Lecrae’s Balancing Act: Religion, Race, and Holy Hip-Hop

Lecrae may be the best rapper you’ve never heard of. His synthesis of hip-hop and Calvinism has fans saluting his talent. But some question the wisdom of mixing rap with a predominantly ‘white’ theology.

REFORMED MIX: Rapper Lecrae inspires both praise and debate with his blend of solid beats and Reformed theology.

With the release of his new album, Gravity, earlier this month, Lecrae is growing in popularity as a hip-hop artist among audiences Christian and non-Christian, black and white. The Associated Press, among others, praised the album, saying, “Lecrae delivers a strong piece of work. He’s not afraid to rap about his past mistakes, supplying inspirational rhymes filled with Christian values backed by well-produced secular hip-hop beats.”

Lecrae (his full name is Lecrae Moore) stands at the intersection of two contrasting cultures: the urban vibe of historically black hip-hop and the theological leanings of the historically white Reformed tradition with its roots in Calvinism.

It’s a cultural mix common in Holy Hip-Hop, says author and “hip-hop theologian” Efrem Smith. Holy Hip-Hop artists often appear in front of white evangelical audiences and receive support from white Reformed pastors like John Piper and Mark Driscoll (who have both interviewed Lecrae). But the artists themselves tend to be young black men from inner-city backgrounds who ironically struggle to find an audience among urban youth.

The reason for that, Smith argues, is because the African American church has too often rejected hip-hop culture and because urban youth sometimes dismiss Holy Hip-Hop as inferior to secular hip-hop music.

“Lecrae and Reach Records are the main reason why Holy Hip-Hop is growing in popularity in urban American and African American communities,” Smith said in an interview with UrbanFaith. “Put the Christian stuff aside for a minute; Lecrae is more gifted and talented than many artists being pushed by secular companies today.”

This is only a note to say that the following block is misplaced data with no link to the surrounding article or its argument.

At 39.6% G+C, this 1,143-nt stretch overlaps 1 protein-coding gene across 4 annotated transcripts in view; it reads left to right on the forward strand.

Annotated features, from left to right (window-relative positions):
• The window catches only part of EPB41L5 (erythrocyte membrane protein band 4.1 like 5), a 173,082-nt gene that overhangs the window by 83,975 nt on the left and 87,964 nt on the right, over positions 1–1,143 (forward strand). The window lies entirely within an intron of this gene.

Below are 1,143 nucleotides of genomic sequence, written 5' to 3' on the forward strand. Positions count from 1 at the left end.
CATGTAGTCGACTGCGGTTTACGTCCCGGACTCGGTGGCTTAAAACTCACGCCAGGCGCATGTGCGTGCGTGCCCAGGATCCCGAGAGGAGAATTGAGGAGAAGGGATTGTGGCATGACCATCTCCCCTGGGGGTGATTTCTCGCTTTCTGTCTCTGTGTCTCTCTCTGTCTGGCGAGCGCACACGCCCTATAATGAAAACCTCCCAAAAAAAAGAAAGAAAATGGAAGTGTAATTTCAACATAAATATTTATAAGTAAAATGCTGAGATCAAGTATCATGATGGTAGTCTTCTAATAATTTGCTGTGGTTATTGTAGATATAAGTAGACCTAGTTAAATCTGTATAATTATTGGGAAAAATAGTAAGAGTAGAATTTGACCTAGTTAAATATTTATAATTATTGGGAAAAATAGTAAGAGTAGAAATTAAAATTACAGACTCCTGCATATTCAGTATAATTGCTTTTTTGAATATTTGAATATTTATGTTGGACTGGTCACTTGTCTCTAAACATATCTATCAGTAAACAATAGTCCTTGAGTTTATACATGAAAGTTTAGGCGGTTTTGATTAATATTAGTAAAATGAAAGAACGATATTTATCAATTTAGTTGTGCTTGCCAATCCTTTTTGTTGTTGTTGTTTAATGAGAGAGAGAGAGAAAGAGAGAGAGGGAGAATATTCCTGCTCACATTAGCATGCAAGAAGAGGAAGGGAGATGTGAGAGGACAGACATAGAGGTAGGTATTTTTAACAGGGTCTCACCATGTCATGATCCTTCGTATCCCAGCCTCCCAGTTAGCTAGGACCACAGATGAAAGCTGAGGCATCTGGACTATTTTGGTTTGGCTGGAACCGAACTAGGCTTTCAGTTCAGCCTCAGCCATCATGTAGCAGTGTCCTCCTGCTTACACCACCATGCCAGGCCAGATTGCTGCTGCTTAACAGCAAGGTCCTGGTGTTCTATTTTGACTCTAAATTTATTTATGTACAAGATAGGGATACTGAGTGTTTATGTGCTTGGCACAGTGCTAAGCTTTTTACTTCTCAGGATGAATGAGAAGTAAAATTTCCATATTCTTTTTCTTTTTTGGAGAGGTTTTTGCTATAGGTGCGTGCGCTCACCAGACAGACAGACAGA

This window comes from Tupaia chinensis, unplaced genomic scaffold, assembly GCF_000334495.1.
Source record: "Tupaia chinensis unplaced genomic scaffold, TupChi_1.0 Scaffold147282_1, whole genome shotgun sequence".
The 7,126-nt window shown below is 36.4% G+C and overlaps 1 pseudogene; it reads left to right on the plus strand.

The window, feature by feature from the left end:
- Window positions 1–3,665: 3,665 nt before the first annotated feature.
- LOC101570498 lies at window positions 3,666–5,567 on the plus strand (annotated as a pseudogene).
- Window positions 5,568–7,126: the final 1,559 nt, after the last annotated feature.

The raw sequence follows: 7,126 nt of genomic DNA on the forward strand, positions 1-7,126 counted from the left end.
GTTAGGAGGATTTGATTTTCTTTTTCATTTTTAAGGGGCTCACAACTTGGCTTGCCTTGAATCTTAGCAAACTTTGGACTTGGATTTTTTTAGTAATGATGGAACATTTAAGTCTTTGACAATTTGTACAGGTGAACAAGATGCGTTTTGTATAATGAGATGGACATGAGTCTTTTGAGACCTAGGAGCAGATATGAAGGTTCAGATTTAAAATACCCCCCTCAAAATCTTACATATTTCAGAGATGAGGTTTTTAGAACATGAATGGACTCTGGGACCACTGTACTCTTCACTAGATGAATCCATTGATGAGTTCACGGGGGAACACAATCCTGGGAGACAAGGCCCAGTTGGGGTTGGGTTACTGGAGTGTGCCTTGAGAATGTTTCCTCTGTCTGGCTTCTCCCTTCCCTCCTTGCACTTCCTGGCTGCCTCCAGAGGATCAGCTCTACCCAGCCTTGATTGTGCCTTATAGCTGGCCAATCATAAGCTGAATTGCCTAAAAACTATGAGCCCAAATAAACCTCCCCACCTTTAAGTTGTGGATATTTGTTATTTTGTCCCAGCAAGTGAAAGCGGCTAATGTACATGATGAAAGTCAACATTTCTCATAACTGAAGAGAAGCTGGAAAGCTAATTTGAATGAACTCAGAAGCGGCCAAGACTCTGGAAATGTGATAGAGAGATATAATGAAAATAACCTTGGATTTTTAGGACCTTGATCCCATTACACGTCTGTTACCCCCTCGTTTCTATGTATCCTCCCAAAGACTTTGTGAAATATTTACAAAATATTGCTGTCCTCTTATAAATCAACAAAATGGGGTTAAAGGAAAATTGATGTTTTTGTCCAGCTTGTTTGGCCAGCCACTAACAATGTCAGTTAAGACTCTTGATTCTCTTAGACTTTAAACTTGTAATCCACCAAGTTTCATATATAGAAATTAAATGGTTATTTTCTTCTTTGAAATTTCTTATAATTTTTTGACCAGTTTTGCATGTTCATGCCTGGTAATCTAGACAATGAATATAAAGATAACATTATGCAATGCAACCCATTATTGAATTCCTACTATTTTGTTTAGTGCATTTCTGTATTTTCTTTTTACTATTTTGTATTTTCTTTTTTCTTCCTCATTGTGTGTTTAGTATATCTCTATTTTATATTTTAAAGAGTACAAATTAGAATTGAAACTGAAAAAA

Lecrae’s Scripture-packed music hits a variety of urban issues, like fatherlessness, drug addiction, and violence. Lecrae himself was raised by his mother in the inner city of Houston and was involved in gang activity before his conversion at age 19. He went to a black church when he first became a Christian, but later visited a white Reformed congregation and was attracted to their take on the Bible.

But as Lecrae said in a video produced by The Gospel Coalition, “To drop Calvin’s name (in the black community) is to drop a curse word.” The Reformed tradition has historical links to racism in the U.S., going back to Calvinists who used their theology to justify slavery.

For that reason, Smith cautioned Holy Hip-Hop artists against depending solely on Reformation theology (which he wrote about in a blog post). Rather, he said, they need to draw upon other theologies that address the concerns of the oppressed, like liberation theology, reconciliation theology and missional pietism, to speak a prophetic message. Smith suggests that’s one area where Lecrae could grow musically, although he likened this constructive critique to criticizing LeBron James’s basketball skills.

“He does a great job of talking about individual sin and individual responsibility and the importance of accepting Jesus Christ as Lord and Savior and living by the Holy Spirit,” Smith told UrbanFaith. “What I’d like to see him do more is raise the systemic issues — the corporate issues of sin and injustice in our country and the world — and point to kingdom justice and mercy to deal with these corporate sins.”

For Lecrae, the Reformed tradition describes how he interprets the Bible, and his adoption of that theology is a way to bridge the racial divide.

“I don’t feel like I’m under theological imperialism or whatever,” Lecrae said in a video produced by The Gospel Coalition. “I feel like I’m in search of truth, and I’m going to get it wherever I can find it. And I feel like I am in some senses a contextual ambassador, a cultural ambassador, and I do want to bridge those gaps and tear down those walls.” Check out the video below.

What do you think of Lecrae’s music and Holy Hip-Hop?

About the author, Catherine Newhouse